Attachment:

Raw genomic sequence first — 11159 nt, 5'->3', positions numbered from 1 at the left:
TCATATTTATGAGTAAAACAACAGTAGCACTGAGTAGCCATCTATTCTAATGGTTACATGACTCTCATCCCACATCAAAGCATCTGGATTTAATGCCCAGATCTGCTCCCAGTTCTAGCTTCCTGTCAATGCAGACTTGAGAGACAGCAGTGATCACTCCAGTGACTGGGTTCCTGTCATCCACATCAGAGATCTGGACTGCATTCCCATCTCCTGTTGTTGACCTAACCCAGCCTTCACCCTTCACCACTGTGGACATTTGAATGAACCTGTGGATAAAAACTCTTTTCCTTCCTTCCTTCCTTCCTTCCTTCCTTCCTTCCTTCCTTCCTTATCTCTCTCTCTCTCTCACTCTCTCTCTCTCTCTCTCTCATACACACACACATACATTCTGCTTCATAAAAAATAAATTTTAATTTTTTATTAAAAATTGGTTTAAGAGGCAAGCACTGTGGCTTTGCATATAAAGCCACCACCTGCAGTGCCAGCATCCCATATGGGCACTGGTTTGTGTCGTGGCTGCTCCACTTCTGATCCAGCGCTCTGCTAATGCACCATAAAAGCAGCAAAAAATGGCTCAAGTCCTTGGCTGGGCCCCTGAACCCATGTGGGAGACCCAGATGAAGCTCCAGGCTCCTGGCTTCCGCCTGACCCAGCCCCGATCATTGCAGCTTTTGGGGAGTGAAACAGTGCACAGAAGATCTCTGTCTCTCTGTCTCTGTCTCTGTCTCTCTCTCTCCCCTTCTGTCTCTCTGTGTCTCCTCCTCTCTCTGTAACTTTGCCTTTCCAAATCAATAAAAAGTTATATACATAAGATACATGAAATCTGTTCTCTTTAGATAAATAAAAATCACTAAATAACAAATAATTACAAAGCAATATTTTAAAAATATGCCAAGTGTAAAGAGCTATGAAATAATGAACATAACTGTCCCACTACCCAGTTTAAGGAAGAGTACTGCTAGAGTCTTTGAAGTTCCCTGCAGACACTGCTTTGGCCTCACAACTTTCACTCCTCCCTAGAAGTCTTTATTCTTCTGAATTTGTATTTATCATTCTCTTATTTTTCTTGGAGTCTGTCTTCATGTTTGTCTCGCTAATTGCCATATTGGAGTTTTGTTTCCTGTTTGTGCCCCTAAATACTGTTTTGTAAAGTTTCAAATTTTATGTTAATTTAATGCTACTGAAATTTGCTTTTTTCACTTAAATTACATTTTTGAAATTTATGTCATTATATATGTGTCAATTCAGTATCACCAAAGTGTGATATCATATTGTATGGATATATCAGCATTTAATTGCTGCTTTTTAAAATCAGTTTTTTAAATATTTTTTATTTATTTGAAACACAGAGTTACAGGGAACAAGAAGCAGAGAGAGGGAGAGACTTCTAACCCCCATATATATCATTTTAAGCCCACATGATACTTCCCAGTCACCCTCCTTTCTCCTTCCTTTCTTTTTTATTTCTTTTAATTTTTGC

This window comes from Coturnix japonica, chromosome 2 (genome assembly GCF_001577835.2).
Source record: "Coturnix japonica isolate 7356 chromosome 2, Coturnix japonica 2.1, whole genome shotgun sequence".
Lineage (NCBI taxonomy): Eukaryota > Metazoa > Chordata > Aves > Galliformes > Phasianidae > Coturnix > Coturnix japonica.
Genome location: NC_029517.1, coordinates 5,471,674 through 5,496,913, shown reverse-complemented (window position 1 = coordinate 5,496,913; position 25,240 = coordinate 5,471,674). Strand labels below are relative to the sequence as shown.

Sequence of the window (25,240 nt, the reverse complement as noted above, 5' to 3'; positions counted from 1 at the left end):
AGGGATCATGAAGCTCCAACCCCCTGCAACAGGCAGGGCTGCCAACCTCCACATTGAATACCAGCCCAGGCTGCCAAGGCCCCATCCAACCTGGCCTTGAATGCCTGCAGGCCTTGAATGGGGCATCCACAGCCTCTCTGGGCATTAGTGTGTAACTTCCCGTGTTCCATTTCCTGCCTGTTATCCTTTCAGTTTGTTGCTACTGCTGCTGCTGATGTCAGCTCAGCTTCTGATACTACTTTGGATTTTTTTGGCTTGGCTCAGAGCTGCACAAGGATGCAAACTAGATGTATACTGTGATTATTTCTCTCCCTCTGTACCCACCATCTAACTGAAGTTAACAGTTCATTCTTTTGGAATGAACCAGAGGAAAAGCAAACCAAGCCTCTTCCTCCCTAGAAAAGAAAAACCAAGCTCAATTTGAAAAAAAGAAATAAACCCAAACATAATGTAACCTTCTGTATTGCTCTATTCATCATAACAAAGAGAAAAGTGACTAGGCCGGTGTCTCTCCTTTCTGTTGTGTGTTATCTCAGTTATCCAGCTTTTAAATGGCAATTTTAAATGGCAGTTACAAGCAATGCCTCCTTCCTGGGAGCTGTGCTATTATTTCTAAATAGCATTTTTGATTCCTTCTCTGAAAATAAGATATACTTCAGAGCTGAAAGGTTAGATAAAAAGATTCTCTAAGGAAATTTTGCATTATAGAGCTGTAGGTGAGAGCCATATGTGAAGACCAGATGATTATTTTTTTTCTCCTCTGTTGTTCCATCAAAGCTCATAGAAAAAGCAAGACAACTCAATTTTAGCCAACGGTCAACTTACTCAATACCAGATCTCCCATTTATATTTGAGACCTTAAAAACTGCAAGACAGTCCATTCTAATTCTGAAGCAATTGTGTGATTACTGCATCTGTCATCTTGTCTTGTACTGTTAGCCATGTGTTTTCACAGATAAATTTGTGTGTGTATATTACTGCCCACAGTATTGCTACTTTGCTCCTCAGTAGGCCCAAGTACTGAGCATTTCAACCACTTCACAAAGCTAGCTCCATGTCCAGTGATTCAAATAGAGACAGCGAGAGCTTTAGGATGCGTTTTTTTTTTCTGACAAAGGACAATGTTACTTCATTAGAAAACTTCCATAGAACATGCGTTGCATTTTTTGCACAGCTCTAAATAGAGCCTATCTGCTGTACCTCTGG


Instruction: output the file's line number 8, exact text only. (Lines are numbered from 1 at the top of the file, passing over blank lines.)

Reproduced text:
AGGGATCATGAAGCTCCAACCCCCTGCAACAGGCAGGGCTGCCAACCTCCACATTGAATACCAGCCCAGGCTGCCAAGGCCCCATCCAACCTGGCCTTGAATGCCTGCAGGCCTTGAATGGGGCATCCACAGCCTCTCTGGGCATTAGTGTGTAACTTCCCGTGTTCCATTTCCTGCCTGTTATCCTTTCAGTTTGTTGCTACTGCTGCTGCTGATGTCAGCTCAGCTTCTGATACTACTTTGGATTTTTTTGGCTTGGCTCAGAGCTGCACAAGGATGCAAACTAGATGTATACTGTGATTATTTCTCTCCCTCTGTACCCACCATCTAACTGAAGTTAACAGTTCATTCTTTTGGAATGAACCAGAGGAAAAGCAAACCAAGCCTCTTCCTCCCTAGAAAAGAAAAACCAAGCTCAATTTGAAAAAAAGAAATAAACCCAAACATAATGTAACCTTCTGTATTGCTCTATTCATCATAACAAAGAGAAAAGTGACTAGGCCGGTGTCTCTCCTTTCTGTTGTGTGTTATCTCAGTTATCCAGCTTTTAAATGGCAATTTTAAATGGCAGTTACAAGCAATGCCTCCTTCCTGGGAGCTGTGCTATTATTTCTAAATAGCATTTTTGATTCCTTCTCTGAAAATAAGATATACTTCAGAGCTGAAAGGTTAGATAAAAAGATTCTCTAAGGAAATTTTGCATTATAGAGCTGTAGGTGAGAGCCATATGTGAAGACCAGATGATTATTTTTTTTCTCCTCTGTTGTTCCATCAAAGCTCATAGAAAAAGCAAGACAACTCAATTTTAGCCAACGGTCAACTTACTCAATACCAGATCTCCCATTTATATTTGAGACCTTAAAAACTGCAAGACAGTCCATTCTAATTCTGAAGCAATTGTGTGATTACTGCATCTGTCATCTTGTCTTGTACTGTTAGCCATGTGTTTTCACAGATAAATTTGTGTGTGTATATTACTGCCCACAGTATTGCTACTTTGCTCCTCAGTAGGCCCAAGTACTGAGCATTTCAACCACTTCACAAAGCTAGCTCCATGTCCAGTGATTCAAATAGAGACAGCGAGAGCTTTAGGATGCGTTTTTTTTTTCTGACAAAGGACAATGTTACTTCATTAGAAAACTTCCATAGAACATGCGTTGCATTTTTTGCACAGCTCTAAATAGAGCCTATCTGCTGTACCTCTGG